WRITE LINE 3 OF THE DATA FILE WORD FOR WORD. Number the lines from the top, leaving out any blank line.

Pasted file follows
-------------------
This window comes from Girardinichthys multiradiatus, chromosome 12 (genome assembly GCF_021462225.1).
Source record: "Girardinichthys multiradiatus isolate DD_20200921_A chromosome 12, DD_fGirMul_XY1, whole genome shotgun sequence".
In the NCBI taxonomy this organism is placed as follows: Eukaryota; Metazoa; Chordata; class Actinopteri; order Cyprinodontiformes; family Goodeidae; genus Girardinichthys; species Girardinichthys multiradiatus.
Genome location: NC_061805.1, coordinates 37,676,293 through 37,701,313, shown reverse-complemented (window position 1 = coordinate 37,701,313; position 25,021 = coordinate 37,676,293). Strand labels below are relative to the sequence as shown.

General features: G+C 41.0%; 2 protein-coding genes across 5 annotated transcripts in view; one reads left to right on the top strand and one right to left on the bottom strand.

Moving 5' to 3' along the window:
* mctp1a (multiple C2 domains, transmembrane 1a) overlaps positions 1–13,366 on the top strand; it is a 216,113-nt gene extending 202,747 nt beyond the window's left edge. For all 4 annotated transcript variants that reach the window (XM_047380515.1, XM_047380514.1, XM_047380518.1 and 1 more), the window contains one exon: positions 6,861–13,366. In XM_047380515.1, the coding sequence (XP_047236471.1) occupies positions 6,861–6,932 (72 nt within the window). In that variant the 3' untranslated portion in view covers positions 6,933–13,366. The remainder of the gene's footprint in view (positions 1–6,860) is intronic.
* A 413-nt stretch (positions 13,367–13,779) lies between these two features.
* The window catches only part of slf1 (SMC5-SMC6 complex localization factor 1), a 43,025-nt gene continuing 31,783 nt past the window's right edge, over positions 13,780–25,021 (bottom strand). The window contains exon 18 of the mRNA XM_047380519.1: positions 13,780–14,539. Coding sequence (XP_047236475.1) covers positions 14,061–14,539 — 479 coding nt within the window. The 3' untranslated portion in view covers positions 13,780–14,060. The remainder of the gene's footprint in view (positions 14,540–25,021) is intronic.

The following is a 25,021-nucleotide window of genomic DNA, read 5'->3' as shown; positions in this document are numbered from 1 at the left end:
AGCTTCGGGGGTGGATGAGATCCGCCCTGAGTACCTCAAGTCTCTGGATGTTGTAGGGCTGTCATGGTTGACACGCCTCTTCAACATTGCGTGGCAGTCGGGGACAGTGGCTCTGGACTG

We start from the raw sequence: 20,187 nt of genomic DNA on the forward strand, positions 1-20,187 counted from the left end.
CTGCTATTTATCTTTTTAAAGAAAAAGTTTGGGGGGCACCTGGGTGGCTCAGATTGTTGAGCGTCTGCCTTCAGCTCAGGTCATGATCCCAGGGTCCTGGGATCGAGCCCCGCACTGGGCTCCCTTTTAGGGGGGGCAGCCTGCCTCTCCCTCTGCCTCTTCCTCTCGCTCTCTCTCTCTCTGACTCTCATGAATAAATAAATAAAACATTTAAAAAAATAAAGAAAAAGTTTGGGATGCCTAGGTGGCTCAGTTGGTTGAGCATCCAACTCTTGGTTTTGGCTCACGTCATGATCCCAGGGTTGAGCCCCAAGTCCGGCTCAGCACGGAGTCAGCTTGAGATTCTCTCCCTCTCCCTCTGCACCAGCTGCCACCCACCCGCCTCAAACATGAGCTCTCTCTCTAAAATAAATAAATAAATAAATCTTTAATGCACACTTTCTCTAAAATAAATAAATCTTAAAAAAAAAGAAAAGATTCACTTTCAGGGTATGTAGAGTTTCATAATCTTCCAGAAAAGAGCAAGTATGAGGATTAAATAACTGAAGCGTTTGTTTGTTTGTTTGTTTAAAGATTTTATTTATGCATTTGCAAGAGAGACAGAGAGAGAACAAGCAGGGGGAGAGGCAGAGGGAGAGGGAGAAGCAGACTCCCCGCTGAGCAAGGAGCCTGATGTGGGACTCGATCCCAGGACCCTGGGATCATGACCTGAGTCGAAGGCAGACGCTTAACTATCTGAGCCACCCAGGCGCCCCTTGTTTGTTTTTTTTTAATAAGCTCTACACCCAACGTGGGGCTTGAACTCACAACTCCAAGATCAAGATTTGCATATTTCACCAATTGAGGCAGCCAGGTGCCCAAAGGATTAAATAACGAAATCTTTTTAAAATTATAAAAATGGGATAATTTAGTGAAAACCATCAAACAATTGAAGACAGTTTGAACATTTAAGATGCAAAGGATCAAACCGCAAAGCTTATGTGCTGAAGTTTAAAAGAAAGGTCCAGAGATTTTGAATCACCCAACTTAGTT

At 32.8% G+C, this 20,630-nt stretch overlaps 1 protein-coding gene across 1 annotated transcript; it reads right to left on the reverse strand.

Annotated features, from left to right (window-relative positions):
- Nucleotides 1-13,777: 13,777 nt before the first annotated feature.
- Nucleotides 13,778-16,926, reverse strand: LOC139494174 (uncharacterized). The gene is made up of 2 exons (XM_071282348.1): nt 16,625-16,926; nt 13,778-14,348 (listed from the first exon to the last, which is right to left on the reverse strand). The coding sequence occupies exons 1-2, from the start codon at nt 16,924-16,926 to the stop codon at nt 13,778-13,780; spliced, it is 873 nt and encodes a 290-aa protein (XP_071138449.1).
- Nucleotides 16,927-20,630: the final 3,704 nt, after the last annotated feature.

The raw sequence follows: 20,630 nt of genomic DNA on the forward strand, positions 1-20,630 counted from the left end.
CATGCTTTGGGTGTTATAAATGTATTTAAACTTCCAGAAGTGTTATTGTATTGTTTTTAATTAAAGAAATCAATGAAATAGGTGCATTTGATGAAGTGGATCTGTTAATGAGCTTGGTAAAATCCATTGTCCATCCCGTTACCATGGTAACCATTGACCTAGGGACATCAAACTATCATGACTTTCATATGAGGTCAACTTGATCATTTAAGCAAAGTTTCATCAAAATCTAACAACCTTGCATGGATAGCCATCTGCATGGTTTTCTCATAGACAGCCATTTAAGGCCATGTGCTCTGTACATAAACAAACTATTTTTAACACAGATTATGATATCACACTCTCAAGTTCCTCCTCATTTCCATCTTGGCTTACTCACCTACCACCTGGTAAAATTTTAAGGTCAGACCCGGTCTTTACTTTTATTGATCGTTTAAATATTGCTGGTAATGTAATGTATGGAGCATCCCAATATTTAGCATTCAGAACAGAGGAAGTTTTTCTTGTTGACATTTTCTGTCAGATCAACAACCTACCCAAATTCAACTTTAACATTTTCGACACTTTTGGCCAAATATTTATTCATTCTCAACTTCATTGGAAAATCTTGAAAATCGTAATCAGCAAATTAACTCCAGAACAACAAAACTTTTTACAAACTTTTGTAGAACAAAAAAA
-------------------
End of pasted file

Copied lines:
In the NCBI taxonomy this organism is placed as follows: Eukaryota; Metazoa; Chordata; class Actinopteri; order Cyprinodontiformes; family Goodeidae; genus Girardinichthys; species Girardinichthys multiradiatus.